19. Miami Dolphins – WR Jarvis Landry (LSU)

The Dolphins chose not to retain Jarvis Landry as a free agent last off-season, instead franchise tagging him and trading him to the Browns for a 4th round pick, but that was mostly for financial reasons, as the cap strapped Dolphins couldn’t afford the 5-year, 75.5 million dollar deal the Browns ultimately gave him. That deal might be a little bit of an overpay, but Landry has still averaged a slash line of 96/1003/5 in 5 seasons in the league and has just 26 career drops, as opposed to 481 career catches. The Dolphins have to use their first round pick to keep him this time around, after originally taking him in the second, but he’s worth this spot, even in a good wide receiver draft.

20. New Orleans Saints – CB Malcolm Butler (West Alabama)

The Saints tried to trade for Malcolm Butler two off-seasons ago, even offering their original pick here, Brandin Cooks, in a trade for Butler, before ultimately sending Cooks to the Patriots for a first rounder when the Patriots decided to keep Butler. The Saints addressed their cornerback need by taking Marshon Lattimore with the 11th overall pick in the 2017 NFL Draft, but taking Butler in 2014 would have helped them sooner and he’d form a solid duo with Lattimore. There’s some concern that Butler was benched in the Super Bowl by the Patriots and that he wasn’t as good in his first season outside of New England, which is why he slips a little, but he’s still a solid starter and was still highly valued on the open market last off-season, signing for 61.25 million over 5 years.

21. Green Bay Packers – S HaHa Clinton-Dix (Alabama)

I went back and forth on putting Clinton-Dix here. On one hand, he was a solid starter for the Packers for the first four and a half years of his career, making 65 starts after originally being drafted here at #21 overall, but he was also traded mid-season to the Redskins for a 4th round pick this year. He was in the final year of his rookie contract, but the Packers were also in playoff contention, so it was surprising to see the Packers deal away their best safety. An above average starter at his best, Clinton-Dix is worth drafting again.

22. Cleveland Browns – G Joel Bitonio (Nevada)

The Browns missed badly with their two first rounders in 2014, taking Justin Gilbert and Johnny Manziel, but they did salvage their draft somewhat by taking Joel Bitonio in the 2nd round. Bitonio has developed into one of the better left guards in the league and would likely go in the first round in a re-draft, so the Browns have to take him here if they want to keep him. In reality, they kept him with a 5-year, 50 million dollar extension in 2017, so clearly they value him highly.

23. Kansas City Chiefs – G Andrew Norwell (Ohio State)

Originally undrafted in 2014, Norwell made 54 starts in 4 seasons with the Panthers, before signing a 5-year, 66.5 million dollar deal with the Jaguars last off-season. He’s talented enough to go higher in this re-draft, but falls because of lack of positional need. He’d fill a big need for the Chiefs and would be the most talented guard they’ve had in recent years.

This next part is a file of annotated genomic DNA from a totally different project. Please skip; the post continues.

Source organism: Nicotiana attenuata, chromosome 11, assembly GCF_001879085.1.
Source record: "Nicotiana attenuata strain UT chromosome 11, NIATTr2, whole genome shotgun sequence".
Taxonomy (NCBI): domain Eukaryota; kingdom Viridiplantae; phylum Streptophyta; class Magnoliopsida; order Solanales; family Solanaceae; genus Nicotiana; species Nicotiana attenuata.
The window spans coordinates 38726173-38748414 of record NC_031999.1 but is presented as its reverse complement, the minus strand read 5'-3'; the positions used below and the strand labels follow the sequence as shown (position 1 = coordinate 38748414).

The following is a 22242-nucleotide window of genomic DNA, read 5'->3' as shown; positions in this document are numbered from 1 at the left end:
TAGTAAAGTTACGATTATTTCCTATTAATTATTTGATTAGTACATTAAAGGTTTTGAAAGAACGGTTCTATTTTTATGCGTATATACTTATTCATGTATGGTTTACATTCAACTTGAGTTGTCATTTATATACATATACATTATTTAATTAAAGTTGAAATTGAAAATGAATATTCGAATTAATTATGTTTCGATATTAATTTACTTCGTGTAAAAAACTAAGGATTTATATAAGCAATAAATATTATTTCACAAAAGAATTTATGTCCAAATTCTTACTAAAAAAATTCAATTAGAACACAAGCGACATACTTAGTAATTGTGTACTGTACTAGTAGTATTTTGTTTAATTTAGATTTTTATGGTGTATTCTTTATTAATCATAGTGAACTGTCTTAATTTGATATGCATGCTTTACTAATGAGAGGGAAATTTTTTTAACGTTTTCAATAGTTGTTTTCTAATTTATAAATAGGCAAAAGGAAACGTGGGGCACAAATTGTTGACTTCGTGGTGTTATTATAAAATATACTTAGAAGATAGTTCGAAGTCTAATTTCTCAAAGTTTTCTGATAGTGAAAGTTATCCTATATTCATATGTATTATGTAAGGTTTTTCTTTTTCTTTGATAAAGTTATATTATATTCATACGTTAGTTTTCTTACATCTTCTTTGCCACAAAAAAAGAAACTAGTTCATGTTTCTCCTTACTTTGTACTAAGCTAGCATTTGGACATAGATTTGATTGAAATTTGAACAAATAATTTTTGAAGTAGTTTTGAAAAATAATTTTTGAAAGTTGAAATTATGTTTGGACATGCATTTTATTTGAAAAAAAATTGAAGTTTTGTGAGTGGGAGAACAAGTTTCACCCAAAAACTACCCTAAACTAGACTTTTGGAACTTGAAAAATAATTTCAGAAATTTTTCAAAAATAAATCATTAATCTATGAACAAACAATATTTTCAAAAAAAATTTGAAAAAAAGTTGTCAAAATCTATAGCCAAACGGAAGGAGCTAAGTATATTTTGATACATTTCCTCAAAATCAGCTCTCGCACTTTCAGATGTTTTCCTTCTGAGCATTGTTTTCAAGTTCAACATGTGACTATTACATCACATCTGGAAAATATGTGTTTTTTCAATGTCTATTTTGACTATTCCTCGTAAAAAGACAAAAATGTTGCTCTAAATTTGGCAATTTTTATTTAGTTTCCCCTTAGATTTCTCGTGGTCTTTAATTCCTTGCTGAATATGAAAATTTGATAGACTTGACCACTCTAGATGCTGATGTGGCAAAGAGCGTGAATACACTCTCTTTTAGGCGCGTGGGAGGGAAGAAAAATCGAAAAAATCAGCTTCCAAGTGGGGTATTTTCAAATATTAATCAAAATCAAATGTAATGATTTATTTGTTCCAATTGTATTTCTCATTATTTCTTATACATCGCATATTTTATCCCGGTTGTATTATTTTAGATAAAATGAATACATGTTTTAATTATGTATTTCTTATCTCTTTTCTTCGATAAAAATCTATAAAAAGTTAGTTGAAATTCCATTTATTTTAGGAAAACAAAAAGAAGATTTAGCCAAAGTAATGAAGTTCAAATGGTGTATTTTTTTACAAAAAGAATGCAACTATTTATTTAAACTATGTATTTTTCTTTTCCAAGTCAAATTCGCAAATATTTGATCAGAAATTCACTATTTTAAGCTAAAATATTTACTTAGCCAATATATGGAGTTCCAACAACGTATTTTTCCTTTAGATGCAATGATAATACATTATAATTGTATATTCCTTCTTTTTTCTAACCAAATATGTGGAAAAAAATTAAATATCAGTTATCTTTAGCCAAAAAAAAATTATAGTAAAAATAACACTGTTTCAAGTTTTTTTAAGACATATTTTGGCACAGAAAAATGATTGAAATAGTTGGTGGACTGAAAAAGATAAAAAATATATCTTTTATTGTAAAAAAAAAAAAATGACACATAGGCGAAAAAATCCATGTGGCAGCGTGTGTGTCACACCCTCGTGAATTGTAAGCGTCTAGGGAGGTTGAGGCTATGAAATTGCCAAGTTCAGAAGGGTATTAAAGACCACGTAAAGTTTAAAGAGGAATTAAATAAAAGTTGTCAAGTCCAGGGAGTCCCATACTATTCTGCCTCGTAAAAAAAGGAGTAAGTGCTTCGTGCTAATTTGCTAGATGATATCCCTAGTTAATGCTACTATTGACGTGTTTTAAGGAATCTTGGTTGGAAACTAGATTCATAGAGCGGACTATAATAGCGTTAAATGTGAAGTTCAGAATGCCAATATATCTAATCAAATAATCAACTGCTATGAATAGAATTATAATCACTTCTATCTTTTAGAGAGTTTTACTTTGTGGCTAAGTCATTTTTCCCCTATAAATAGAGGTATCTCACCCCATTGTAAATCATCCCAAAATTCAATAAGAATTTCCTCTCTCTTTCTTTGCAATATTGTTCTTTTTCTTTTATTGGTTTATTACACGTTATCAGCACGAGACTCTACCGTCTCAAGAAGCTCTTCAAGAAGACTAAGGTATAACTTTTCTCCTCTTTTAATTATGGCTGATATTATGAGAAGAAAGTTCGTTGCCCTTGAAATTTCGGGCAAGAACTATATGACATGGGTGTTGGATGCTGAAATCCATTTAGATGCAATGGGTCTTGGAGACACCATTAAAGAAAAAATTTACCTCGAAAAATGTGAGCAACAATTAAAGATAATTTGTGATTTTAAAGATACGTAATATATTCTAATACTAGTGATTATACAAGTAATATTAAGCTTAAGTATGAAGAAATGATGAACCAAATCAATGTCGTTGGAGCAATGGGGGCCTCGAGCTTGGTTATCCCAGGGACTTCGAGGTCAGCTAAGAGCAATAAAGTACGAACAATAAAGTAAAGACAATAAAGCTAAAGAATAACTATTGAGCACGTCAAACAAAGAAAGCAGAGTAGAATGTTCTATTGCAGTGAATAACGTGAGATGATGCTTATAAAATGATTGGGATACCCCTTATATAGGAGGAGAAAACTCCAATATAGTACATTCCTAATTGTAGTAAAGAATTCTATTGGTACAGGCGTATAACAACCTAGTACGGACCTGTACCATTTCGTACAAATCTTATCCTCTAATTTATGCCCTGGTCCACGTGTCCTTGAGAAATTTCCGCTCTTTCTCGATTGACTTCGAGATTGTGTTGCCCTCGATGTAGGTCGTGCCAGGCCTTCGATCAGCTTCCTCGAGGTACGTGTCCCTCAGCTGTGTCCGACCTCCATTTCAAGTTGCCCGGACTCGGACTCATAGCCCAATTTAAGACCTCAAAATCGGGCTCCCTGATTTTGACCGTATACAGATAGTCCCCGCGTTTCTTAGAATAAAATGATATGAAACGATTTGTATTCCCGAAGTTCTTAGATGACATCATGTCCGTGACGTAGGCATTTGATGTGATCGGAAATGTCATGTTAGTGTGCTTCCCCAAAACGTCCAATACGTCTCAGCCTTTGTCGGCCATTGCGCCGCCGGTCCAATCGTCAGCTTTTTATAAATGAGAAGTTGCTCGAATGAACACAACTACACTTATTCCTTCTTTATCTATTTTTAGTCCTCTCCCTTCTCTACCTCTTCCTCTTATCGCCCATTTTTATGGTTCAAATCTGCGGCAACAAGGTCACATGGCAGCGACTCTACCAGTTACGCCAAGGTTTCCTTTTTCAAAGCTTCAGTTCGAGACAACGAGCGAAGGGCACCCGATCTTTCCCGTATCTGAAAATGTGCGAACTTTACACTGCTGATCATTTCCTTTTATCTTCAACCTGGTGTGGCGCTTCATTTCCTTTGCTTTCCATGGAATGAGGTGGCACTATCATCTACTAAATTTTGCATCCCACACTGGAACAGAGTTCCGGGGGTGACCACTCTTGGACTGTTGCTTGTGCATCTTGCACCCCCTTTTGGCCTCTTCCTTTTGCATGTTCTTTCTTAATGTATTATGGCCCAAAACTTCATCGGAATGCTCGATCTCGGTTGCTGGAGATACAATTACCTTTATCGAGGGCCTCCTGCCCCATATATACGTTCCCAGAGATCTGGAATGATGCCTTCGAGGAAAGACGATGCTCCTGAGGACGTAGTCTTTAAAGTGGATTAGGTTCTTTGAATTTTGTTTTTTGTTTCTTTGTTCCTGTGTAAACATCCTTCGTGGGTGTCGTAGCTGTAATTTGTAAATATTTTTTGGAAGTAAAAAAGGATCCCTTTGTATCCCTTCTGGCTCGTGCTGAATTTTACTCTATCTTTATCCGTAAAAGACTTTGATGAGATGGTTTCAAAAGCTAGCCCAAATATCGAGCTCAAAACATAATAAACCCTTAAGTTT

24. Cincinnati Bengals – C Brandon Linder (Miami)

The Bengals originally took Russell Bodine in the 4th round of this draft and he made all 64 starts for them at center from 2014-2017, but he didn’t play all that well and the Bengals ultimately used a first round pick in the 2018 NFL Draft on a center, taking Ohio State’s Billy Price. Linder, one of the better centers in the league, would be an obvious upgrade over Bodine and Price.

25. San Diego Chargers – C Matt Paradis (Boise State)

The Chargers have had offensive line issues for years, especially at center, which was an annual weakness until they signed Mike Pouncey to a 2-year, 15 million dollar deal last off-season. Paradis, one of the better centers in the league, would have filled that weakness much quicker.

26. Philadelphia Eagles – OLB Anthony Barr (UCLA)

Anthony Barr hasn’t been as good in recent years as he was early in his career, but he still would have helped an Eagles team that had linebacker issues in 2014. A free agent this off-season, it’ll be interesting to see what kind of market he has.

27. Arizona Cardinals – OLB Telvin Smith (Florida State)

The Cardinals originally drafted Deone Bucannon here, a 6-1 211 safety that they eventually turned into a linebacker. Bucannon had some good years early in his career, but has struggled with injuries in recent years and likely will have to settle for a one-year deal on the open market this off-season. Telvin Smith, who signed a 4-year, 45 million dollar extension with the Jaguars in 2017, is a similar player at 6-3 215, but has been much more consistent in his career, despite originally falling to the 5th round. He’d likely go in the first in a re-draft.

28. Carolina Panthers – OT Charles Leno (Boise State)

The Panthers had serious issues at both tackle spots in 2014 and still have a weakness at left tackle even today, despite giving Matt Kalil a 5-year, 55.5 million dollar deal two off-seasons ago. If they had taken someone like Charles Leno, they could have avoided that. Leno, originally a 7th round pick, was a late bloomer, which is why he falls this far, but he’s one of the better pass protecting left tackles in the league.